Tuesday, September 8, 2009

Squash Professional

It's important to distinguish the different kinds of squash professionals in the field in order to make the right decision about the type of coaching needed.

Squash Professional versus Teaching Professional

I've always made this distinction simply by knowing whether the squash coach was on the professional squash tour. This is what a "Squash Pro" is, someone who played on the tour for a period of time. Because this coach may have been on the tour and a great player, it doesn't always mean they will be a great coach. Some Pros aren't particularly good with teaching squash but are excellent to play for higher level play and fitness. For a serious player and for especially juniors who aspire to higher level play or professional playing, a squash professional is key to their development. Only a squash professional knows the nuances of the game played at a higher level. I have taken extensive coaching from a number of squash professionals and some have really taught me a lot, mostly about play at a higher level. It's not to say I will ever attain that higher level, but I see what they talk about when I watch the pros play. I'm a real student of the game so I like to talk and ask questions about the intricacies of the game and especially about technique.
The teaching professional may have been a college player or a serious player who went through coaching certification. These kinds of coaches are ideal for adults and junior players who aspire to the 5.0 level of play. They understand the game, they have played it, they love the game and want to teach it to others. It's important that you chose a teaching professional who has some qualifications, such as played on his college team; or is USSRA certified; or was a tournament B or A level amateur player. It's also important that you pick a teaching professional that understands the modern game, it has changed since the early 90's, new techniques, new technologies, like any good teacher they are always up-to-date on the latest and greatest training and coaching methods. There are teaching pros who still play the game and teach it the way it was 20 years ago. Okay for the recreational player, but not good for the serious player. Once a player reaches a certain level, he or she might want to consider a squash pro for more rigorous training and game elevation.
Then you have the hitters. Usually junior level players with an A game who are strictly available for B or A level players to play hard matches with. They might provide some coaching instruction, but the hitter really will play the player at a slightly higher level. The hitter should usually win and the player should come off the court relishing a hard fought game. Pay the hitter, it's well worth it to prepare for a tournament or to play someone who will get to everything and extend the rallies with you. Hitters are also fun to drill with, they return everything, they're not on court to coach necessarily an advanced player but to provide a tough match or practice session.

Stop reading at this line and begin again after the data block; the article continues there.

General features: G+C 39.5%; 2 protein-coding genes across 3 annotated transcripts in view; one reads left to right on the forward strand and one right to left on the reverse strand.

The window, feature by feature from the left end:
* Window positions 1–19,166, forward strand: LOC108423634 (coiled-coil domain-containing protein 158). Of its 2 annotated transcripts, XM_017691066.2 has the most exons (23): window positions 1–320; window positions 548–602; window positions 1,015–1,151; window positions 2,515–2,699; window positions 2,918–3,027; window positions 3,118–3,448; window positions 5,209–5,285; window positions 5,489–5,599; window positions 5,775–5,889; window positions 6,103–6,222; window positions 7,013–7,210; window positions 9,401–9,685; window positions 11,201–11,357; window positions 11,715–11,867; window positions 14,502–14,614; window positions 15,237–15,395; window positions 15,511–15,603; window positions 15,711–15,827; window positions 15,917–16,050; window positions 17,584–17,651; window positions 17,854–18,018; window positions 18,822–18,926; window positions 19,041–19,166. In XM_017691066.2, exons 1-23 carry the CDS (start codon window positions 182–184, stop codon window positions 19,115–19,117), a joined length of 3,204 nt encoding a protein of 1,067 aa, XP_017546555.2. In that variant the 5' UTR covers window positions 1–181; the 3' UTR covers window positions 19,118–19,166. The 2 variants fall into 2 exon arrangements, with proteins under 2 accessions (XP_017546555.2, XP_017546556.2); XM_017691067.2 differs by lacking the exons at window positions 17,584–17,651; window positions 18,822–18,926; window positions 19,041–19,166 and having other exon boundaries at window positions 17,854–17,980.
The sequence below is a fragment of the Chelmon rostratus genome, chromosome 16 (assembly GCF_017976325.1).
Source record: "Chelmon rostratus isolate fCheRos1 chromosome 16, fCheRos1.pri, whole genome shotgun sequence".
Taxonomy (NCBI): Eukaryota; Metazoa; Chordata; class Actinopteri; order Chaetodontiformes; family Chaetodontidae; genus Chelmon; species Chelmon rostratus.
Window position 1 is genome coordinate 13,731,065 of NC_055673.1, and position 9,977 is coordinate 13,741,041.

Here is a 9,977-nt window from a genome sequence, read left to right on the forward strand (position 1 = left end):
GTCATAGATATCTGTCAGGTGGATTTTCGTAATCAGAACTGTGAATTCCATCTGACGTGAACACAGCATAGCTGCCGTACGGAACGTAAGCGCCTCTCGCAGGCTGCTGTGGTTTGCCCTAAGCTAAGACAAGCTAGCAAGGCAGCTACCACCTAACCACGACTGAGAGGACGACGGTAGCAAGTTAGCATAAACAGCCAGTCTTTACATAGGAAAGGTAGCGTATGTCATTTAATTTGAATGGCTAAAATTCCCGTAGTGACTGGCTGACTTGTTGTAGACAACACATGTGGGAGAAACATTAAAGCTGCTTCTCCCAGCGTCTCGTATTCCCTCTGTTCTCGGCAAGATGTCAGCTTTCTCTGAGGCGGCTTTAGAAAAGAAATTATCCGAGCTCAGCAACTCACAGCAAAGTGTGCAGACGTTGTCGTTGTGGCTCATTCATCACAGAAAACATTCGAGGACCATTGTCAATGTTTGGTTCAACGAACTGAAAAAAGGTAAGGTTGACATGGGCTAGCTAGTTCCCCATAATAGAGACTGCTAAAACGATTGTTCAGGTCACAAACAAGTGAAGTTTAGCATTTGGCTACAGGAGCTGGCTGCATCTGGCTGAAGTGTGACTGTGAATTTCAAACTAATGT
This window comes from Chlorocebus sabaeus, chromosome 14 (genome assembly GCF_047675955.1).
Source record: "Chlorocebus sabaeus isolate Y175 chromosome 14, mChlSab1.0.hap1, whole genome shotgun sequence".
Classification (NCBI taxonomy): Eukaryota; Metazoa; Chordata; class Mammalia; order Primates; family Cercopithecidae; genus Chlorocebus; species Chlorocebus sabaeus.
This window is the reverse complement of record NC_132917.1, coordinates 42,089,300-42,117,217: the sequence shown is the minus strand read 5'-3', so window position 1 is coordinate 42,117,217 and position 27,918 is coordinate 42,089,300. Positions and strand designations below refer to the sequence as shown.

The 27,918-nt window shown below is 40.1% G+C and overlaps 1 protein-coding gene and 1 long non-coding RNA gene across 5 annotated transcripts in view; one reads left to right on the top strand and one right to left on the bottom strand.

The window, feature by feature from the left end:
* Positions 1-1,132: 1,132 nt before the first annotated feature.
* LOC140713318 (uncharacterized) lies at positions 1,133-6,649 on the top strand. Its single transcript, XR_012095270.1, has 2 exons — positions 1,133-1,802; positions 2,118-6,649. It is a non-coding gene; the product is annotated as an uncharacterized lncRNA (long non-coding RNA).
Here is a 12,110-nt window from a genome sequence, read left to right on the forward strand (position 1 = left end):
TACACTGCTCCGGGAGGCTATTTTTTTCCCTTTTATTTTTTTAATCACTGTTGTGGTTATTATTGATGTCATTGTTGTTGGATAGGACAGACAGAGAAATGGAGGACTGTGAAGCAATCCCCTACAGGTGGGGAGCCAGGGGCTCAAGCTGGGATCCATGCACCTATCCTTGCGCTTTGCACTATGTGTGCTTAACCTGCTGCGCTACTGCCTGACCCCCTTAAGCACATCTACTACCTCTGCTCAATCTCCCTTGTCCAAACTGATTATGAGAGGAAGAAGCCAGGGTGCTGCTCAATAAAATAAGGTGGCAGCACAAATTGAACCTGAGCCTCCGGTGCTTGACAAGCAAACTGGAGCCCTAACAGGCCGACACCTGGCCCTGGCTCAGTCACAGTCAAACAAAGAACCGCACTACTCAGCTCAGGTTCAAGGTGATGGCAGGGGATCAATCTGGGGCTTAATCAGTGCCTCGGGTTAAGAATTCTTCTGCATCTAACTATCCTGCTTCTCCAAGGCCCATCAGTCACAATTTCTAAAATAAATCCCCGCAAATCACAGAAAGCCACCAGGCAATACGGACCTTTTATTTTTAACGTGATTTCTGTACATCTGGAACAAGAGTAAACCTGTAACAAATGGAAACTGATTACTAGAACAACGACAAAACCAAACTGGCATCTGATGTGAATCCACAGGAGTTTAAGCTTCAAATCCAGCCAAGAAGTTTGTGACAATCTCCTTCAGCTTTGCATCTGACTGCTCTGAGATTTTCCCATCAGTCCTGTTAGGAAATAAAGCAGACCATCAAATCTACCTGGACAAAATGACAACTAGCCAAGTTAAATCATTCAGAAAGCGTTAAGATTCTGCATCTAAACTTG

There are a lot of hackers out there, just like in anything else. Squash Professionals and Teaching Professionals do this usually for a living, so it's about money, but it shouldn't be solely about money. Don't be afraid to switch and compare coaches and pros, and if you are a squash player and parent of a junior player get on the court with the pro together with your child or take some lessons yourself. Always evaluate and reevaluate the person teaching you or your child. There are certain methods or schools of teaching. I happen to be a huge proponent of Mike Way. But there are others out there of comparable stature. Ask the pro does he or she have a particular method, etc. Also, your son (if a serious player) should not be coached by a woman, the women's game is very different than the men's, especially in the front of the court. You don't see a serious male tennis player ever coached by a woman. Woman should be coached if possible by women, but that is difficult at times because there's a dearth of women coaches around. So women are often coached by men in the early going, but if possible, if you are a woman player, switch to a woman squash pro. High level women players and coaches are great to get on the court with and train with if you are a guy. They have played at a really high level and have usually a lot of match experience. Great for low A or B level men players.
If you want to play at a high level, you will go through many coaches and pros during your rise from beginner to advance player. You should never be afraid to switch if the coach or pro just isn't working out. Whatever the reason, don't maintain a teaching or squash professional relationship simply because the coach is a great guy. Ultimately, it's about squash and what the coach can do for your or your junior's game.

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